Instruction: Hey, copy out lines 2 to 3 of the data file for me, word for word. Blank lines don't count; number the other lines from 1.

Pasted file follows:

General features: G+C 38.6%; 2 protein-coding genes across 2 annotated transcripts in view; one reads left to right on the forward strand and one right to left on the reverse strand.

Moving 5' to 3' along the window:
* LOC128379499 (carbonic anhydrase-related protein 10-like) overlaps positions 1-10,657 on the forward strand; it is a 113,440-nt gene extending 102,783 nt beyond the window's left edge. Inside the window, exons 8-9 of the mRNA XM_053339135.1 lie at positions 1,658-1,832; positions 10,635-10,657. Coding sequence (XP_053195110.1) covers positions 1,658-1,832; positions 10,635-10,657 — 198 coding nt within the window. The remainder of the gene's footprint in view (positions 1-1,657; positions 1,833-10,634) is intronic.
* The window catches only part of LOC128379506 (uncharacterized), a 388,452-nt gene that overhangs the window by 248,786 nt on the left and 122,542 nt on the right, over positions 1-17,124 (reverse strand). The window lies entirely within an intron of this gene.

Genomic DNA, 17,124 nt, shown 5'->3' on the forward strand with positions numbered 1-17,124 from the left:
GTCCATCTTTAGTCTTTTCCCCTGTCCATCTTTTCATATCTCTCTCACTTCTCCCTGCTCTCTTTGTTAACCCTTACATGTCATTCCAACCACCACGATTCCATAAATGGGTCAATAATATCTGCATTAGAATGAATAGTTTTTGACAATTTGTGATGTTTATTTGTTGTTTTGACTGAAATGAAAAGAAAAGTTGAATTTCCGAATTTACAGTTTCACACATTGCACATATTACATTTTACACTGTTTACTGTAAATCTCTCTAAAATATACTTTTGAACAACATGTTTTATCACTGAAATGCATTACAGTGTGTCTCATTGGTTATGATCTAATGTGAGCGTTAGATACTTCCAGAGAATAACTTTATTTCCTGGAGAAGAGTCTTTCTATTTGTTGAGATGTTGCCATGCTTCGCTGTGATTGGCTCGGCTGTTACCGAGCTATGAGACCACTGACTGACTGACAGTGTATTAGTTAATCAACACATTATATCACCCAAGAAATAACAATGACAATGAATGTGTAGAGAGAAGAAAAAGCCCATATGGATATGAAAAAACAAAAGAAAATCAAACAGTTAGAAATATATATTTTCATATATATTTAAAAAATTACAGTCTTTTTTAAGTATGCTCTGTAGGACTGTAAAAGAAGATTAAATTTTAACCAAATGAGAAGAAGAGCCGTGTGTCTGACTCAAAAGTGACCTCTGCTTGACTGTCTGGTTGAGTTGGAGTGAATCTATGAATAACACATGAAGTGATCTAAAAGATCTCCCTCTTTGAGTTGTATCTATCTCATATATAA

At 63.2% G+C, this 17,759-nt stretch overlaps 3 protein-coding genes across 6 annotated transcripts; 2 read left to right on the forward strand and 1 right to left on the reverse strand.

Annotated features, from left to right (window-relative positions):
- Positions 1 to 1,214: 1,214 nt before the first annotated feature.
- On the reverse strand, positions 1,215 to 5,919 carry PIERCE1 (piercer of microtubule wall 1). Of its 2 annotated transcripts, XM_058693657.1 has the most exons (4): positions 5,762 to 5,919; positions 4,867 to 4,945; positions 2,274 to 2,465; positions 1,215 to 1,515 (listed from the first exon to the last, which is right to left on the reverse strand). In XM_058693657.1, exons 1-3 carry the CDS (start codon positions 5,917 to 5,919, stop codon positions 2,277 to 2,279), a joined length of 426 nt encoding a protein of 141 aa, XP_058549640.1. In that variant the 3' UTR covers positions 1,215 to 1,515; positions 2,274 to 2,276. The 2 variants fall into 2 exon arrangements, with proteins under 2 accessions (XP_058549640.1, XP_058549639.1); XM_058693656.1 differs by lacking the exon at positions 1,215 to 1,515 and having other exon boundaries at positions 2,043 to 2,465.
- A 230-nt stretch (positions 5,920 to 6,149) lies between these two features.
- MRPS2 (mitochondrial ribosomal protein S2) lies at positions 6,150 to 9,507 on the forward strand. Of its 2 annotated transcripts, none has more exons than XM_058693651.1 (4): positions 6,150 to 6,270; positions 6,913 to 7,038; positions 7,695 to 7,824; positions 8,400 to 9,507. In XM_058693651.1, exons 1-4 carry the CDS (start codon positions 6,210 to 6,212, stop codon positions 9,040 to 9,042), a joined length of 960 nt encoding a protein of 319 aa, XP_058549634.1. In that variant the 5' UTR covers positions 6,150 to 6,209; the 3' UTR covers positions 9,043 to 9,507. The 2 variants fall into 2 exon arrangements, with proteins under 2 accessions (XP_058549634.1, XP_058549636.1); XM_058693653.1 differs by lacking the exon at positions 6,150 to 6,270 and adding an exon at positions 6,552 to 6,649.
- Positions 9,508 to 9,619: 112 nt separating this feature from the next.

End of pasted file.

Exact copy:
Moving 5' to 3' along the window:
* LOC128379499 (carbonic anhydrase-related protein 10-like) overlaps positions 1-10,657 on the forward strand; it is a 113,440-nt gene extending 102,783 nt beyond the window's left edge. Inside the window, exons 8-9 of the mRNA XM_053339135.1 lie at positions 1,658-1,832; positions 10,635-10,657. Coding sequence (XP_053195110.1) covers positions 1,658-1,832; positions 10,635-10,657 — 198 coding nt within the window. The remainder of the gene's footprint in view (positions 1-1,657; positions 1,833-10,634) is intronic.